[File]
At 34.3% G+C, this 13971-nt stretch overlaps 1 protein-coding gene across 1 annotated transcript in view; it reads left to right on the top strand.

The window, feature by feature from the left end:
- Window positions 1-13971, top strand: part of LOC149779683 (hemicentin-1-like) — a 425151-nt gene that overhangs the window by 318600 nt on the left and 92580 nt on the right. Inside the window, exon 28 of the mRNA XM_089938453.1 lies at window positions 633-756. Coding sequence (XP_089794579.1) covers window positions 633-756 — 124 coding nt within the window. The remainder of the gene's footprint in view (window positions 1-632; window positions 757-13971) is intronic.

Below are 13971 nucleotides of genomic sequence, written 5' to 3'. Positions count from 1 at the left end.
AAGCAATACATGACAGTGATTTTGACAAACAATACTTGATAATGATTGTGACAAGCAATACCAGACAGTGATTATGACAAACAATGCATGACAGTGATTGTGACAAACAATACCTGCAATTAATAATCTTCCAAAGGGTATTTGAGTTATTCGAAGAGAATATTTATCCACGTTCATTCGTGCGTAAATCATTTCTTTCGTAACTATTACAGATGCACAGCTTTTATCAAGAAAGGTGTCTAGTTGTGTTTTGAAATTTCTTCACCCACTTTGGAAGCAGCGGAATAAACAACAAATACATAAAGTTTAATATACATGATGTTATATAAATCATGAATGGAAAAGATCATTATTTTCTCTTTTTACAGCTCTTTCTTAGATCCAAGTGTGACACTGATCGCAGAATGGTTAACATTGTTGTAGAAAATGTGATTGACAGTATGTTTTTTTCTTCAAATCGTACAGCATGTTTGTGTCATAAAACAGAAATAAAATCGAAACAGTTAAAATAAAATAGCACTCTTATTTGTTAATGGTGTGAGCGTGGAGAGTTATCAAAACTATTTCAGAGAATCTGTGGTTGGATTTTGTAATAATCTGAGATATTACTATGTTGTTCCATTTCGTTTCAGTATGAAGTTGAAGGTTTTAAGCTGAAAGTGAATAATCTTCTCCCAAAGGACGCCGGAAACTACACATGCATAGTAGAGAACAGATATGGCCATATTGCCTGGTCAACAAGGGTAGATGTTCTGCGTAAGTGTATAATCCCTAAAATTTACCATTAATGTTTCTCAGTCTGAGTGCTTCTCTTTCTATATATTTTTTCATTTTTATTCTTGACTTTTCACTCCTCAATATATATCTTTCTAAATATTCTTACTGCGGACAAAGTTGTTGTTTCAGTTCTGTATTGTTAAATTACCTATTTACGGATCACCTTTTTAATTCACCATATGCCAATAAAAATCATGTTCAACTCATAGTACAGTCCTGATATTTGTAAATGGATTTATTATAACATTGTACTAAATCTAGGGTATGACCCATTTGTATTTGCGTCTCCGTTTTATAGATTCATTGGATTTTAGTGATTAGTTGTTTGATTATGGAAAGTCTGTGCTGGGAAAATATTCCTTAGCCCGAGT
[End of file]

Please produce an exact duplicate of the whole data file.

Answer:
At 34.3% G+C, this 13971-nt stretch overlaps 1 protein-coding gene across 1 annotated transcript in view; it reads left to right on the top strand.

The window, feature by feature from the left end:
- Window positions 1-13971, top strand: part of LOC149779683 (hemicentin-1-like) — a 425151-nt gene that overhangs the window by 318600 nt on the left and 92580 nt on the right. Inside the window, exon 28 of the mRNA XM_089938453.1 lies at window positions 633-756. Coding sequence (XP_089794579.1) covers window positions 633-756 — 124 coding nt within the window. The remainder of the gene's footprint in view (window positions 1-632; window positions 757-13971) is intronic.

Below are 13971 nucleotides of genomic sequence, written 5' to 3'. Positions count from 1 at the left end.
AAGCAATACATGACAGTGATTTTGACAAACAATACTTGATAATGATTGTGACAAGCAATACCAGACAGTGATTATGACAAACAATGCATGACAGTGATTGTGACAAACAATACCTGCAATTAATAATCTTCCAAAGGGTATTTGAGTTATTCGAAGAGAATATTTATCCACGTTCATTCGTGCGTAAATCATTTCTTTCGTAACTATTACAGATGCACAGCTTTTATCAAGAAAGGTGTCTAGTTGTGTTTTGAAATTTCTTCACCCACTTTGGAAGCAGCGGAATAAACAACAAATACATAAAGTTTAATATACATGATGTTATATAAATCATGAATGGAAAAGATCATTATTTTCTCTTTTTACAGCTCTTTCTTAGATCCAAGTGTGACACTGATCGCAGAATGGTTAACATTGTTGTAGAAAATGTGATTGACAGTATGTTTTTTTCTTCAAATCGTACAGCATGTTTGTGTCATAAAACAGAAATAAAATCGAAACAGTTAAAATAAAATAGCACTCTTATTTGTTAATGGTGTGAGCGTGGAGAGTTATCAAAACTATTTCAGAGAATCTGTGGTTGGATTTTGTAATAATCTGAGATATTACTATGTTGTTCCATTTCGTTTCAGTATGAAGTTGAAGGTTTTAAGCTGAAAGTGAATAATCTTCTCCCAAAGGACGCCGGAAACTACACATGCATAGTAGAGAACAGATATGGCCATATTGCCTGGTCAACAAGGGTAGATGTTCTGCGTAAGTGTATAATCCCTAAAATTTACCATTAATGTTTCTCAGTCTGAGTGCTTCTCTTTCTATATATTTTTTCATTTTTATTCTTGACTTTTCACTCCTCAATATATATCTTTCTAAATATTCTTACTGCGGACAAAGTTGTTGTTTCAGTTCTGTATTGTTAAATTACCTATTTACGGATCACCTTTTTAATTCACCATATGCCAATAAAAATCATGTTCAACTCATAGTACAGTCCTGATATTTGTAAATGGATTTATTATAACATTGTACTAAATCTAGGGTATGACCCATTTGTATTTGCGTCTCCGTTTTATAGATTCATTGGATTTTAGTGATTAGTTGTTTGATTATGGAAAGTCTGTGCTGGGAAAATATTCCTTAGCCCGAGT